This bill has mitigated the negative impacts from carryout bags distributed at supermarkets, retail pharmacies, and convenience stores. The current bag ban in place in Dare County was enacted in part due to the fact that ‘discarded plastic bags contribute to overburdened landfills, threaten wildlife and marine life, degrade the beaches and other natural landscapes of North Carolina's coast, and, in many cases, require consumption of oil and natural gas during the manufacturing process.
Plastic bags are one of the most ubiquitous consumer items designed to use for minutes yet persist in our marine environment indefinitely. The average person uses 360 single-use plastic bags every year resulting in 100 billion plastic grocery bags being thrown away by Americans alone. Approximately 60 to 80% of all marine debris and 90% of floating debris is plastic and comes from mostly land-based sources. Plastic pollution poses a persistent threat to marine life. In a review that looked at all the documented peer reviewed publications on marine life impacted by plastic debris, it revealed over 690 species negatively impacted by means of ingestion or entanglement. In 2009, roughly 3.8 million tons of waste, such as bags, sacks, and wraps, were generated in the United States with only a fraction recycled.5 The remainder of these bags end up in our landfills or as litter clogging storm drain systems or making their way to our waterways and ocean.6
According to beach survey data provided from the Ocean Conservancy and the Marine Debris Tracker App, from 2013 – 2016, plastic bags have consistently been found on all of the major Outer Banks beaches, from Kitty Hawk to Ocracoke Island. Over 1,700 plastic bags have been collected on NC beaches. This makes up approximately 1% of plastic found on NC beaches. While the plastic bags comprise of just a small fraction of coastal litter, the long-term impacts of this durable material also needs to be taken into consideration. Single use plastic bags can persist in the environment for decades to centuries. Although NC survey data before the current Bag Ban Ordinance is not available, bag bans in other communities have proved to be very successful in keeping plastic waste off our beaches and out of the ocean. A study by San Jose, California found that for a plastic bag ban instituted in 2011, as led to an 89 percent decrease of bag litter in the storm drain system, 60 percent in the creeks and rivers, and 59 percent in city streets and neighborhoods. Plastic bag bans work!
Plastic bags found on beaches end up in the ocean. Last fall, Plastic Ocean Project took UNC-Wilmington research students offshore near Cape Lookout and 1 out of 7 items removed from the ocean was some form of plastic film. Lifting the ban will most likely increase that number due to bags being lightweight, which causes them to easily become litter. Given the close proximity of Hatteras to the ocean, the probability is much greater for discarded bags to end up there.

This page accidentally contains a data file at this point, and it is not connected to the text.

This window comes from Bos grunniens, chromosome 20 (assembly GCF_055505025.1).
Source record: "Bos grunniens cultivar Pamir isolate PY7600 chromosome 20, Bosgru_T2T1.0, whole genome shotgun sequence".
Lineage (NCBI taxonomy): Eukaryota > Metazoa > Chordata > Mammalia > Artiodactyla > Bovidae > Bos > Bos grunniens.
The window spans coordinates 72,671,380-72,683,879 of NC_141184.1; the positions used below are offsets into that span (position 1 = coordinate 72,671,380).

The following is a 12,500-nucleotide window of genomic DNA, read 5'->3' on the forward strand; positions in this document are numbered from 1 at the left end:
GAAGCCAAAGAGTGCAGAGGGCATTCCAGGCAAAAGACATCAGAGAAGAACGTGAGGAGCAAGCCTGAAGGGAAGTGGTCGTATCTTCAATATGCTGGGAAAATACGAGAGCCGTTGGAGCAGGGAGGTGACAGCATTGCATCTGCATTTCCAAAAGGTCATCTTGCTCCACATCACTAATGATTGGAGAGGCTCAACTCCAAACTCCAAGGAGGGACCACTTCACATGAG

According to www.darenc.com:
“Since we are surrounded by water, any discarded trash could end up in our waterways. This is especially true for plastic bags and cigarette butts, which can take up to twelve years to break down and have been found in the stomachs of birds and marine animals.”
Recently an area off the coast of Cape Hatteras was recognized for its unique ecological importance as a Hope Spot. This area has also been designated as a Wildlife Refuge and National Seashore by the federal government due to the importance of protecting these pristine areas and its wildlife. This area lies just 40 miles off the coast of the Outer Banks and is characterized by colder, nutrient-rich waters converging with the warm waters of the Gulf Stream. The Hatteras region is also home to one of the most important fishing sites on the entire east coast with 17 commercially important fish, including notoriety for being the Blue Marlin Capital of the World. The waters off the coast of Dare County provide an important foraging ground for 16 endangered species as well as 22 documented species of cetaceans found in these mid-Atlantic waters. A notable reason for not removing the bag ban is the fact that Dare County beaches consistently have the highest number of endangered sea turtle nests in North Carolina. Plastic bags littering Dare County beaches are one more lethal stressor on these already diminished populations. Feeding studies have shown sea turtles had a strong affinity for soft, clear plastic, which supports the hypothesis that sea turtles ingest debris because it is mistaken for natural prey items, such as jellyfish.
Apart from the negative environmental impacts of plastic bags, Dare County will most likely experience saving through litter abatement. According to the 2017 Dare County annual budget, $6,250,320 is allotted to C&D Landfill and Sanitation.10 Plastic bags are not listed as recyclable and there is currently no curbside recycling of plastic bags, therefore these items end up in local landfills. Due to the limited space of the C&D Landfill, eliminating single use plastic bag waste can help extend the lifespan of this landfill.
Alternative to plastic bags include paper and reusable bags. Paper bags can be made from 100% recycled material, unlike plastic bags which are derived from unsustainable fossil fuels. In order to mitigate the cost of paper bags, businesses that are concerned about any additional costs can charge a fee for paper bags and to encourage citizens to bring their own reusable bags.
Call, write, email. The fate of our oceans depends on the actions we take today!
Beverly Boswell N.C. House of Representatives 300 N. Salisbury Street, Room 531 Raleigh, NC 27603-5925 919-733-5906 Beverly.Boswell@ncleg.net